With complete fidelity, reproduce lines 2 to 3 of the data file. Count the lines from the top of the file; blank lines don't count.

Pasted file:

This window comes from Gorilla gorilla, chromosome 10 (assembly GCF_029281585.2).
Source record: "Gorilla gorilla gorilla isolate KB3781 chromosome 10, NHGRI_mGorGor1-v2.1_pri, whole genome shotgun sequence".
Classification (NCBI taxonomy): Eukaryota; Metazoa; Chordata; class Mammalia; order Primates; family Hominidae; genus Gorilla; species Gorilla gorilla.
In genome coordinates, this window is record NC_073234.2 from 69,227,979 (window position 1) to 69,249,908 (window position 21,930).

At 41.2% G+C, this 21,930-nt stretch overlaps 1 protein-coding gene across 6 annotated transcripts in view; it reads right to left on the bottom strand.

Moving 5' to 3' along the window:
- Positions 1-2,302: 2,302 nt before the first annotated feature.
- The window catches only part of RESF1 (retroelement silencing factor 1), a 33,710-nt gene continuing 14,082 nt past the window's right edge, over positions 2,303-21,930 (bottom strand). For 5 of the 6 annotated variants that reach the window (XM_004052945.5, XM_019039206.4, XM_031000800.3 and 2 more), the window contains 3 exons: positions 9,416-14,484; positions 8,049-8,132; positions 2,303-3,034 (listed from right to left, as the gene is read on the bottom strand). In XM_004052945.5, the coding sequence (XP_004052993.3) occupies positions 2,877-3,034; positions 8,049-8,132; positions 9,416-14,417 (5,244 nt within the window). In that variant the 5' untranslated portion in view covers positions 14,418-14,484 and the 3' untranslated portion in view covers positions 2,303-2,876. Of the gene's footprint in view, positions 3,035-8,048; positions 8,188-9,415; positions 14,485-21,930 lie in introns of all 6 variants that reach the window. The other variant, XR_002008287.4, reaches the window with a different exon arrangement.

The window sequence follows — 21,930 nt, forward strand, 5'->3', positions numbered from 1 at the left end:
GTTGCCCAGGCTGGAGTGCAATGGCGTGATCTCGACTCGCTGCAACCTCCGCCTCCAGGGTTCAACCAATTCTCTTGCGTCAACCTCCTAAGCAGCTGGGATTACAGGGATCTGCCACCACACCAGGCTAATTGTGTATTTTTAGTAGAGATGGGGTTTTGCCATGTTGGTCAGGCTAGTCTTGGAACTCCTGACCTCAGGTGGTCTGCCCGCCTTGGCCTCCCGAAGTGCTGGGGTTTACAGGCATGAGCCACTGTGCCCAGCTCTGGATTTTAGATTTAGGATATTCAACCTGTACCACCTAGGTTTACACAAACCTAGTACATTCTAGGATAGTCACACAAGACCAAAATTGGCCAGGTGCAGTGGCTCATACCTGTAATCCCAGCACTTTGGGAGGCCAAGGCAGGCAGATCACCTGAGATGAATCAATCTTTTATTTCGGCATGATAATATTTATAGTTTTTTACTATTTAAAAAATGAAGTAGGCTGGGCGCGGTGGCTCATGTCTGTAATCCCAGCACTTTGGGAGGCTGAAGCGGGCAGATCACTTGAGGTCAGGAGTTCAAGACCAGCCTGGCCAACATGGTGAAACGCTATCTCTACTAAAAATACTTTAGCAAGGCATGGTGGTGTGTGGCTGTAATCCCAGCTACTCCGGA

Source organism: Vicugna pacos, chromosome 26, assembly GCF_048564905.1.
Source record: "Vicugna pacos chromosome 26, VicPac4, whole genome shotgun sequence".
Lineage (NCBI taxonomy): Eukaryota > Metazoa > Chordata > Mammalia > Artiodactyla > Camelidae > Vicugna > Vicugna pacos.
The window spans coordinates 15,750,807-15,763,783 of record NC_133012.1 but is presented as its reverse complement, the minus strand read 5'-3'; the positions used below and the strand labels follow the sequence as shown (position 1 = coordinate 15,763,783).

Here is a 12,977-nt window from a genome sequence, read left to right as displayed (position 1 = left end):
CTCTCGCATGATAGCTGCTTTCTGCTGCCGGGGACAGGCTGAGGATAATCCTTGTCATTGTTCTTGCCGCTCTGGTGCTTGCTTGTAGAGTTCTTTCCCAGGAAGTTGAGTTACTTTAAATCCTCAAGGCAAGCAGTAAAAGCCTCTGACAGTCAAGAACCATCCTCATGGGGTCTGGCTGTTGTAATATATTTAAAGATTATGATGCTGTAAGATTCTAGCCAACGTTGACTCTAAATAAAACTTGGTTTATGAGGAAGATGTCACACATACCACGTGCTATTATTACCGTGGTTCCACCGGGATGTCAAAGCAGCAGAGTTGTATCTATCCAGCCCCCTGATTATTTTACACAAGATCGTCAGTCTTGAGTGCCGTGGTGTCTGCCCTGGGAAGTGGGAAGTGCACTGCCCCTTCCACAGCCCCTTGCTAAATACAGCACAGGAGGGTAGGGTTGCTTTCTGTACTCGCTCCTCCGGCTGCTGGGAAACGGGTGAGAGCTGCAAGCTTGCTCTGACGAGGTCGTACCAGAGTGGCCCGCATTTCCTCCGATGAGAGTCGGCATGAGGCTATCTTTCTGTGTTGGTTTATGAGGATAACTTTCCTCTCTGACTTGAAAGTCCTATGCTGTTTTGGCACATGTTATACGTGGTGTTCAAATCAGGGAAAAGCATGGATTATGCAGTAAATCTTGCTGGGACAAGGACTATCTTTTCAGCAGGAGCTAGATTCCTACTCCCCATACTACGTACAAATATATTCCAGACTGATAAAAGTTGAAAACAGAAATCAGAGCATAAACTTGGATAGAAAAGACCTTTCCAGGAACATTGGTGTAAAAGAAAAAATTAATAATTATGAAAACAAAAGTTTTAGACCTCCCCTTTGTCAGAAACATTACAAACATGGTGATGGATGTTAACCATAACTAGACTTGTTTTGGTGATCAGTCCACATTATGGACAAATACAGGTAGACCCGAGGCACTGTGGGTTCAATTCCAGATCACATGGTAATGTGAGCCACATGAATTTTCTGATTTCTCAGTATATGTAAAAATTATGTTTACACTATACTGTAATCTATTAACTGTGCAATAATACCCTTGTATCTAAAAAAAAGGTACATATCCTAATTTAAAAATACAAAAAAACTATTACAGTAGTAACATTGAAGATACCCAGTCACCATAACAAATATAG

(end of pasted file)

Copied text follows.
Source record: "Gorilla gorilla gorilla isolate KB3781 chromosome 10, NHGRI_mGorGor1-v2.1_pri, whole genome shotgun sequence".
Classification (NCBI taxonomy): Eukaryota; Metazoa; Chordata; class Mammalia; order Primates; family Hominidae; genus Gorilla; species Gorilla gorilla.